I recently discovered a vim plugin called vim-visual-multi. It enables matching words for multiple cursors in a similar fashion as cmd/ctrl+d from Sublime Text, Atom and VS Code. It is one of the few things I have really been missing since moving to neovim.

Scrolling bookmarklets


Bookmarklets are nice to make small tiny utilities. They are bookmarks that contain javascript code prefixed with javascript:. The javascript code will run every time the bookmarklet is clicked.

These bookmarklets will scroll 500px up and down and are nice to have when some page disables the scrolling for some reason. Typical example is when showing ad blocker warning modal.

Up: javascript:window.scrollTo(0, window.scrollY - 500); Down: javascript:window.scrollTo(0, window.scrollY + 500);

Switch configs in neovim


Neovim recently got a feature for selecting different neovim configs based on an environment variable. The variable is NVIM_APPNAME and it is set to “nvim" as default. It is used in the path when looking up configuration like this ~/.config/{NVIM_APPNAME}. Thus, if it is set to lazyvim the config will be loaded from ~/.config/lazyvim.

To use it with vim, prefix the nvim command with the environment variable.

NVIM_APPNAME=lazyvim nvim

This is super useful when testing out different premade configs, but it can also be useful when making changes to the config without disrupting the daily workflow by having two clones of your own config into ~/.config/nvim and ~/.config/nvim-test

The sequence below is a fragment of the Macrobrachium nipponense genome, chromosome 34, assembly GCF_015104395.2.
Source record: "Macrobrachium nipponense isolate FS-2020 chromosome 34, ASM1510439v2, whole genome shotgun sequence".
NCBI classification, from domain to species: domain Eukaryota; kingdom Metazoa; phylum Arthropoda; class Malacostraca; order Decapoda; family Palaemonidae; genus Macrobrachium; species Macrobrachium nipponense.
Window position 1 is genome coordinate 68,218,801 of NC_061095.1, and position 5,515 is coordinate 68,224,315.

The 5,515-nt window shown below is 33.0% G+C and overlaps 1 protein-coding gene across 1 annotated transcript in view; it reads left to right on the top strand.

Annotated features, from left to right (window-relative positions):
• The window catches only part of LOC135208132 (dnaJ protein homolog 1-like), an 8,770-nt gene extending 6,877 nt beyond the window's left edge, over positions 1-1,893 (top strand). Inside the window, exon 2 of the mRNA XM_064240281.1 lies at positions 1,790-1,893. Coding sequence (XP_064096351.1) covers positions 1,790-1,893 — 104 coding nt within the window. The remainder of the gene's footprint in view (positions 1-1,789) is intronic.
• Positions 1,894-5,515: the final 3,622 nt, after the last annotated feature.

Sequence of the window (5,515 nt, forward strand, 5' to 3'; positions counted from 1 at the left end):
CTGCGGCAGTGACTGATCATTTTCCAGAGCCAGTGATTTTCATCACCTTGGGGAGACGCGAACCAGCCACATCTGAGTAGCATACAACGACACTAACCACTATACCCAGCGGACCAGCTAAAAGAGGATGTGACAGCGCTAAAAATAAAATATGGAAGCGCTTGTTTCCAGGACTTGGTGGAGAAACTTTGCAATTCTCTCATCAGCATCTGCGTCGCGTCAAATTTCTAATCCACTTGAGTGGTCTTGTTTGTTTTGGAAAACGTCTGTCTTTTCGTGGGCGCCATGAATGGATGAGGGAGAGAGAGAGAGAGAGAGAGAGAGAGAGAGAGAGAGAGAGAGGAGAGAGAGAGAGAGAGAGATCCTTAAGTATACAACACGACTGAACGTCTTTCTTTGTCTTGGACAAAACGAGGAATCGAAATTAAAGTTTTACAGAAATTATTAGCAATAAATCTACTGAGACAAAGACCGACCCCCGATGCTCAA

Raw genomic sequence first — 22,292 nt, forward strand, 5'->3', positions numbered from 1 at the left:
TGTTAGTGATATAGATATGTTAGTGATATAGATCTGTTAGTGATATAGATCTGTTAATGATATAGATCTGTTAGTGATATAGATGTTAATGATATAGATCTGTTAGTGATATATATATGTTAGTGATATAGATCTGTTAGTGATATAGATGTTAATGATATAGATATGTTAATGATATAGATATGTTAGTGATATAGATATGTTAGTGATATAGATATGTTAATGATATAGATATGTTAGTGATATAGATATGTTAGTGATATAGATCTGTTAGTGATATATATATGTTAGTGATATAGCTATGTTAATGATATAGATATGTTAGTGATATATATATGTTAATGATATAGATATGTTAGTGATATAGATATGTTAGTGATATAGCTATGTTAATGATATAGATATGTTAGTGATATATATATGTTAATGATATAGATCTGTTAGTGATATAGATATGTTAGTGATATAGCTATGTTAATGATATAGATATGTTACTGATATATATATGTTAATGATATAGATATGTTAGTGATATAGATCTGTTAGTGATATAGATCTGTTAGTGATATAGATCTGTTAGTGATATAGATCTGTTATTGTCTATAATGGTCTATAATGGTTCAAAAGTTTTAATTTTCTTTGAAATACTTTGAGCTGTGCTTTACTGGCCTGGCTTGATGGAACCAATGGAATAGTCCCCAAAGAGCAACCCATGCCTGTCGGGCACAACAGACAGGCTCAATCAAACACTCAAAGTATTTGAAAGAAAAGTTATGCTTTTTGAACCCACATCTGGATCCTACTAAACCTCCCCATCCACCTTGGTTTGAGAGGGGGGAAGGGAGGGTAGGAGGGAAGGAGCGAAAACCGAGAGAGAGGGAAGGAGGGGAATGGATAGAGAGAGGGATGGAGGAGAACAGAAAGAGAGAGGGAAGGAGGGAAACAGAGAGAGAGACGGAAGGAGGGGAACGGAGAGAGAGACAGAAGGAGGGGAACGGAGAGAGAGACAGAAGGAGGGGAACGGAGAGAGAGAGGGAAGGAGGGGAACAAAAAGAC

zshenv is similar to zshrc, but it is loaded for all kinds of shells. zshrc on the other hand is only sourced for interactive shells. I discovered this while trying to use mosh-server on a mac. mosh-server is installed with brew so the binary is in /opt/homebrew/bin/ and since I had only setup the path for homebrew in zshrc it was not accessible through non-interactive ssh connections that the mosh clients use to start the mosh-server. Now my zshenv looks like this:


Always use os clipboard in neovim


In neovim it is possible to use the os clipboard manually, but it is also possible to make it the default behaviour with:


set clipboard+=unnamedplus


vim.opt.clipboard = 'unnamedplus'

See :help clipboard for more.